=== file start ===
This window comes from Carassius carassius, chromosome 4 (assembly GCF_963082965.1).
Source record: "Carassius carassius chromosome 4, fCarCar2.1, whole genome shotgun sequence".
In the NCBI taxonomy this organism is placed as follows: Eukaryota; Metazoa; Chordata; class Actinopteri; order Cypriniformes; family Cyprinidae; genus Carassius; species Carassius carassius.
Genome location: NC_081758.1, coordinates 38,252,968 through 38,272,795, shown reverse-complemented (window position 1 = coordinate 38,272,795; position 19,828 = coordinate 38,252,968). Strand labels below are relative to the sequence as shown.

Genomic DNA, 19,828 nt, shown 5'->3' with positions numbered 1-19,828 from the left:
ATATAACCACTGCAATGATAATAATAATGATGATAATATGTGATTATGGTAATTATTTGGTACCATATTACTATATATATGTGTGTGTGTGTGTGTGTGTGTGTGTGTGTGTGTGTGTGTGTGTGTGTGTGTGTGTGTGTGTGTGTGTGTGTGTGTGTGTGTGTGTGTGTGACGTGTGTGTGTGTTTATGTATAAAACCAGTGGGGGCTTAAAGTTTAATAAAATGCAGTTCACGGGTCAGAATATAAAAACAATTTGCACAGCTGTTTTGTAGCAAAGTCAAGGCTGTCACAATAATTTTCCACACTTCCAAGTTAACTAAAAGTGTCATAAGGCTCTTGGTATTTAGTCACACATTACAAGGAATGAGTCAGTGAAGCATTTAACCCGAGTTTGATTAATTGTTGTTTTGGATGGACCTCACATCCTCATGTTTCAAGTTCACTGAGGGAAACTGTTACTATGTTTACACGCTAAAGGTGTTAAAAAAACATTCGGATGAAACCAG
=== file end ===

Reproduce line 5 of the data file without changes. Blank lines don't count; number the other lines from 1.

Genomic DNA, 19,828 nt, shown 5'->3' with positions numbered 1-19,828 from the left: